By Teachers, For Teachers
As teachers, one our many duties and teaching strategies is to provide feedback to our students. The purpose of feedback is to aid in the learning process and improve a student’s academic performance. Whether it’s written or verbal, this feedback can have a powerful effect on student learning. The goal is to provide appropriate feedback that will not discourage a student’s learning, but encourage it. Here are a few ideas and teaching strategies to help you give the most effective feedback to your students.
One of the most effective ways that teachers have found to give student feedback is to use the feedback sandwich. This is when you sandwich a positive comment with a “What the student needs to work on” comment. Your main focus should be about what the student is doing right, not what he is doing wrong. Many teachers think it’s the opposite, and feel it is their job to help “Fix” what the student isn’t doing correctly. However, the most productive way for a student to learn about themselves is to provide them with an explanation not only what they are doing well, but also what they can work on to, while always focusing on the positive aspects.
All students are not equal when it comes to their learning abilities, that’s why it’s essential to take each student’s individual needs into account. Some students are more sensitive than others, so for those students you will need to watch the way you phrase your comments. Other students may benefit from a more-aggressive approach. Take into account that your classroom has a variety of diverse learners before you sit down and come up with your student feedback.
The next thing that you will want to do to ensure that you are giving feedback the right way is to make sure that it’s timely. Feedback given immediately (or very soon after) is more effective for students to comprehend, and ensures that they learn from it. If you wait too long to give feedback, then you are taking the chance that your students will not connect your feedback to what was learned at the time.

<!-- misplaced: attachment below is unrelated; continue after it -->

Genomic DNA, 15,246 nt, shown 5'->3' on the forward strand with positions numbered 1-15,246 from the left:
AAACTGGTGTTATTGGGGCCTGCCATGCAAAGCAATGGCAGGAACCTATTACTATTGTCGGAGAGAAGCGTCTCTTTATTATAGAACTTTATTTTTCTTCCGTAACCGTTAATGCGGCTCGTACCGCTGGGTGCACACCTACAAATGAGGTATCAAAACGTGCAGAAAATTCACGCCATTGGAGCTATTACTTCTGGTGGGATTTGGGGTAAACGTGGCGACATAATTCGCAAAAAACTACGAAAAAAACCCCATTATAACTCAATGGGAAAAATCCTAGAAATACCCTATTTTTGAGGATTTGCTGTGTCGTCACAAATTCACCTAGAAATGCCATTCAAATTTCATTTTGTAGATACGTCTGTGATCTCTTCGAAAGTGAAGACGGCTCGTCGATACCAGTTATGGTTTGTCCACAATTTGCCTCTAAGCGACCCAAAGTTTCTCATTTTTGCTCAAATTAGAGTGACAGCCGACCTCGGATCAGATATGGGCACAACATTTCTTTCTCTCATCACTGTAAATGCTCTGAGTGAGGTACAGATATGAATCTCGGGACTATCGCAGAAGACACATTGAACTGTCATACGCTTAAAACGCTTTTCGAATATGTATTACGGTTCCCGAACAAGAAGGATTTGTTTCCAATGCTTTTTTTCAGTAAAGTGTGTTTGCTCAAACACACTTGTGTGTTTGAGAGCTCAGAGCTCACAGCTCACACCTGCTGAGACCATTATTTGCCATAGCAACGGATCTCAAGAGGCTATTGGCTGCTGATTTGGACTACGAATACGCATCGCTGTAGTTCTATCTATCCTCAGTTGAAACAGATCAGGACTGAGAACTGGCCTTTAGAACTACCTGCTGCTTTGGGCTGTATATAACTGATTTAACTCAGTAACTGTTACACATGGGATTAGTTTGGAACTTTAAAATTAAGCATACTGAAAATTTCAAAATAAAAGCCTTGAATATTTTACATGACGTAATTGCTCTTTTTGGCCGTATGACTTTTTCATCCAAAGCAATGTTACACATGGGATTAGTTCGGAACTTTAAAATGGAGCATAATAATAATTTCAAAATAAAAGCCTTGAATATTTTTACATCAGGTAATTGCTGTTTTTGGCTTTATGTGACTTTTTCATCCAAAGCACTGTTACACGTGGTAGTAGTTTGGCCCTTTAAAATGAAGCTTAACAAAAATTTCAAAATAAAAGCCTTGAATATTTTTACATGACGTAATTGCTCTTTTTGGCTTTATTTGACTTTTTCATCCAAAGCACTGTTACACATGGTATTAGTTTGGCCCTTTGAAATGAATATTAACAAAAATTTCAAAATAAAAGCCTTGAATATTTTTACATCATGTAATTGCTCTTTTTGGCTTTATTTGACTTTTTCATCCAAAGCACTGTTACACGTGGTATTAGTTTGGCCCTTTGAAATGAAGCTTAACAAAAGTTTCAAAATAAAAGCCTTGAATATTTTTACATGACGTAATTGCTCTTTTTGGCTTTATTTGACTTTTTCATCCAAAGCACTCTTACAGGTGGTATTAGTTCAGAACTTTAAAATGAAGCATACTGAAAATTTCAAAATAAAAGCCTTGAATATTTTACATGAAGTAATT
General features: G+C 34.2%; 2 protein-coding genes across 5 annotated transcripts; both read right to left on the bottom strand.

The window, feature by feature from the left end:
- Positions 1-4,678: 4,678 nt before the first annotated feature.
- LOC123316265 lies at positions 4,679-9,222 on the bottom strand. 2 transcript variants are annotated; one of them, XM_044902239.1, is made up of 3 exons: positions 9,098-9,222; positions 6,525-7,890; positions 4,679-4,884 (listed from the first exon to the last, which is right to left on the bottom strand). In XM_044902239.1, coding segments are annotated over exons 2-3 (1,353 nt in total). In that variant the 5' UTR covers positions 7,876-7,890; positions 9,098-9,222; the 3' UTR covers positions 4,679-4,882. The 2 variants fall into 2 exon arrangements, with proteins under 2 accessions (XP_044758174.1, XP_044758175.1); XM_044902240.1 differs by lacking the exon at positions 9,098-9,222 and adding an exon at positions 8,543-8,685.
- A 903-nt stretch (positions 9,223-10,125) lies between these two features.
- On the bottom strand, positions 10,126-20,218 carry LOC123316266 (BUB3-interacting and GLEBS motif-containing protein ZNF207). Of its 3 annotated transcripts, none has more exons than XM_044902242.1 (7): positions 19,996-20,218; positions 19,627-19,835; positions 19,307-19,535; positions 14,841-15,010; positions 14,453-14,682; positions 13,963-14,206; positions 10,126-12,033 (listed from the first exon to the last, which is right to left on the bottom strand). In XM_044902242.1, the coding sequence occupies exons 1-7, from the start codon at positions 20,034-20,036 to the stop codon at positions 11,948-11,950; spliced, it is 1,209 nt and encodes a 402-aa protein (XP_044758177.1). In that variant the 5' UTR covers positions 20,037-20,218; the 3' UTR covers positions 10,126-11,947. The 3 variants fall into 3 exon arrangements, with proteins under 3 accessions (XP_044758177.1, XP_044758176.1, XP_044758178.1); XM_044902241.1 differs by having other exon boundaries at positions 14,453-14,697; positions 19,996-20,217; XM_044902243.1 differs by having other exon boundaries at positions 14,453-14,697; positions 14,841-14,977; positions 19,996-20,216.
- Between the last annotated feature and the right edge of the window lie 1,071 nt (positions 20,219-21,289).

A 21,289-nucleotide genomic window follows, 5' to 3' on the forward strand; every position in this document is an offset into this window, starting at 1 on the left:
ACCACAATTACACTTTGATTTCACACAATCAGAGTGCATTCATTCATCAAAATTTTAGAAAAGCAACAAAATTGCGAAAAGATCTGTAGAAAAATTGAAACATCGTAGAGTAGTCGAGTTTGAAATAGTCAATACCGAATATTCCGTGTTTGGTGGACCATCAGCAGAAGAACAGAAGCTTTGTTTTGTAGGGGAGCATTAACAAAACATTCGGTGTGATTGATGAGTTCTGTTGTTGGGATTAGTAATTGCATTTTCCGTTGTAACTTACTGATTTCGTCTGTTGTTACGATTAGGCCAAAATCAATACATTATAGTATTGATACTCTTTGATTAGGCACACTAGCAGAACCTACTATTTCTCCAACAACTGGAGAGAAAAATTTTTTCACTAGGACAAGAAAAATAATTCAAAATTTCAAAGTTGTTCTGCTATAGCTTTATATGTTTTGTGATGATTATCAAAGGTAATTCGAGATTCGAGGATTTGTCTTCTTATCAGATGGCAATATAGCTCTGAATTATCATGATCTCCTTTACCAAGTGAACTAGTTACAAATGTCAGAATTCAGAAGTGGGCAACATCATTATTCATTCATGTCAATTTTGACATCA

One of the most beneficial things that you can do when giving student feedback is to use examples. For instance, show the student an example of what an “A” paper looks like, then have them compare theirs to it. Or, if the student doesn’t understand the rubric, show them. By using examples, you are helping to convey your feedback in a way that is visually easier to understand.
When giving student feedback, try and only focus on critiquing one skill. When you only focus on one thing at a time, it will make a far better impact on the student. For example, if you are an elementary school teacher and meet with your reading groups daily, then each day you can focus on looking deeper into one skill.
Keep a record book of each student’s progress. Jot down any questions or comments, areas of improvement, what the student does well, test scores, and so on. If you are an elementary school teacher, then make sure that you do this for each subject. It’s also wise to keep a few examples of the student’s work -- this will help to convey your feedback. When it comes time to conference with the student (or parent), then you will be ready.
It’s essential when giving feedback that you answer a few questions for the student (or parent): “What can the student do?” “What can the student do better?” This will help the student understand what they can do to make sure they are meeting the requirements. You can also ask, “How does their work compare to others?” This will help the student see how their work is comparing to those in the class.
Providing student feedback is a learning experience for both you and the student. In the past, many teachers felt that by giving negative feedback, or just telling students what they needed to work on, would help them grow. However, effective teachers have now found that the sandwich technique, pairing both positive with the negative, can be a more useful way for students to learn.
How do you use teaching strategies to give student feedback in your classroom? Do you find the sandwich technique to be useful? Share your thoughts in the comment section below. We would love to hear your take on this topic.
Janelle Cox is an education writer who uses her experience and knowledge to provide creative and original writing in the field of education. Janelle holds Masters of Science in Education from the State University of New York College at Buffalo. She is a contributing writer to TeachHUB.com, TeachHUB Magazine, and Hey Teach. She was also the Elementary Education Expert for About.com for five years. You can follow her on Twitter @Empoweringk6ed, on Facebook at Empowering K6 Educators, or contact her at Janellecox78@yahoo.com.